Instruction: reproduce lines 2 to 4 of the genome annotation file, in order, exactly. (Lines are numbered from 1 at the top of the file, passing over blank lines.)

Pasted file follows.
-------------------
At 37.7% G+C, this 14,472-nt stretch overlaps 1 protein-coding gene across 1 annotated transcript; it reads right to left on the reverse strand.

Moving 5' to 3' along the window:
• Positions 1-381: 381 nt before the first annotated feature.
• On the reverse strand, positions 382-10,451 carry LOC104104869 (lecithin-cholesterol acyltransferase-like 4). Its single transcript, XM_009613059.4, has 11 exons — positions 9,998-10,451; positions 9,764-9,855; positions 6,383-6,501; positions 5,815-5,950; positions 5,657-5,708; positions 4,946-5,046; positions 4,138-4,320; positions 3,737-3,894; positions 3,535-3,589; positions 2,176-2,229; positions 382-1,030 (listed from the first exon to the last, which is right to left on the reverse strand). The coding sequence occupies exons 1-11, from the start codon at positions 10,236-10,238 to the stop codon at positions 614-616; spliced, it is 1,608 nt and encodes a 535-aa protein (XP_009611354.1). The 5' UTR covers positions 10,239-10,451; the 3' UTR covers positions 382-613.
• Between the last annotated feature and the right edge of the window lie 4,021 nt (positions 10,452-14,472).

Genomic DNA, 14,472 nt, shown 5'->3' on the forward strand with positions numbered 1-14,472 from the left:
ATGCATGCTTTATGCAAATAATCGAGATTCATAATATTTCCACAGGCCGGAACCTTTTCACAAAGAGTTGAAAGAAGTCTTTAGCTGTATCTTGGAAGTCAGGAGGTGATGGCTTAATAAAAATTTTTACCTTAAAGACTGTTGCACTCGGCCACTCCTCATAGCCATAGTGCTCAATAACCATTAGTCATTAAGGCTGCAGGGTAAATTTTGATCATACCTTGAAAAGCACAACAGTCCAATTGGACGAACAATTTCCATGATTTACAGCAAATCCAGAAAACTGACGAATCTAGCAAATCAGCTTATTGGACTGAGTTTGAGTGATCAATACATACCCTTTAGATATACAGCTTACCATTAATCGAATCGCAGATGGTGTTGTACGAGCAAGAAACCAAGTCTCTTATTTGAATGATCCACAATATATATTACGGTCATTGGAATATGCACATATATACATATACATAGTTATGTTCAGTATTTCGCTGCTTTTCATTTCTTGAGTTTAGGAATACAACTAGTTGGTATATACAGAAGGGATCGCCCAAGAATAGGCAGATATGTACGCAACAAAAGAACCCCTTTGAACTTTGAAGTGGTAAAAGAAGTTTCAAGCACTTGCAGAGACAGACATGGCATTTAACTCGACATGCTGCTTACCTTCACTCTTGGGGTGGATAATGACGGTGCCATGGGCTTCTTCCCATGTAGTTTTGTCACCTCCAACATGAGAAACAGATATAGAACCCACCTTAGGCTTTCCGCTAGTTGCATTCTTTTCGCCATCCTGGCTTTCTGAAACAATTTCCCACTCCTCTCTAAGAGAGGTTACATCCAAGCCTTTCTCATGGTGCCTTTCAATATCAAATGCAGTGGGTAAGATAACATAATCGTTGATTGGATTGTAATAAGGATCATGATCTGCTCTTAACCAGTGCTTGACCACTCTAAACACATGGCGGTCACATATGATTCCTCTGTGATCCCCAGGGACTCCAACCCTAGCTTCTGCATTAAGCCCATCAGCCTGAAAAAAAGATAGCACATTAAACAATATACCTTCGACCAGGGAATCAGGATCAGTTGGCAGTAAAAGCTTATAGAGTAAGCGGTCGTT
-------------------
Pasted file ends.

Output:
Moving 5' to 3' along the window:
• Positions 1-381: 381 nt before the first annotated feature.
• On the reverse strand, positions 382-10,451 carry LOC104104869 (lecithin-cholesterol acyltransferase-like 4). Its single transcript, XM_009613059.4, has 11 exons — positions 9,998-10,451; positions 9,764-9,855; positions 6,383-6,501; positions 5,815-5,950; positions 5,657-5,708; positions 4,946-5,046; positions 4,138-4,320; positions 3,737-3,894; positions 3,535-3,589; positions 2,176-2,229; positions 382-1,030 (listed from the first exon to the last, which is right to left on the reverse strand). The coding sequence occupies exons 1-11, from the start codon at positions 10,236-10,238 to the stop codon at positions 614-616; spliced, it is 1,608 nt and encodes a 535-aa protein (XP_009611354.1). The 5' UTR covers positions 10,239-10,451; the 3' UTR covers positions 382-613.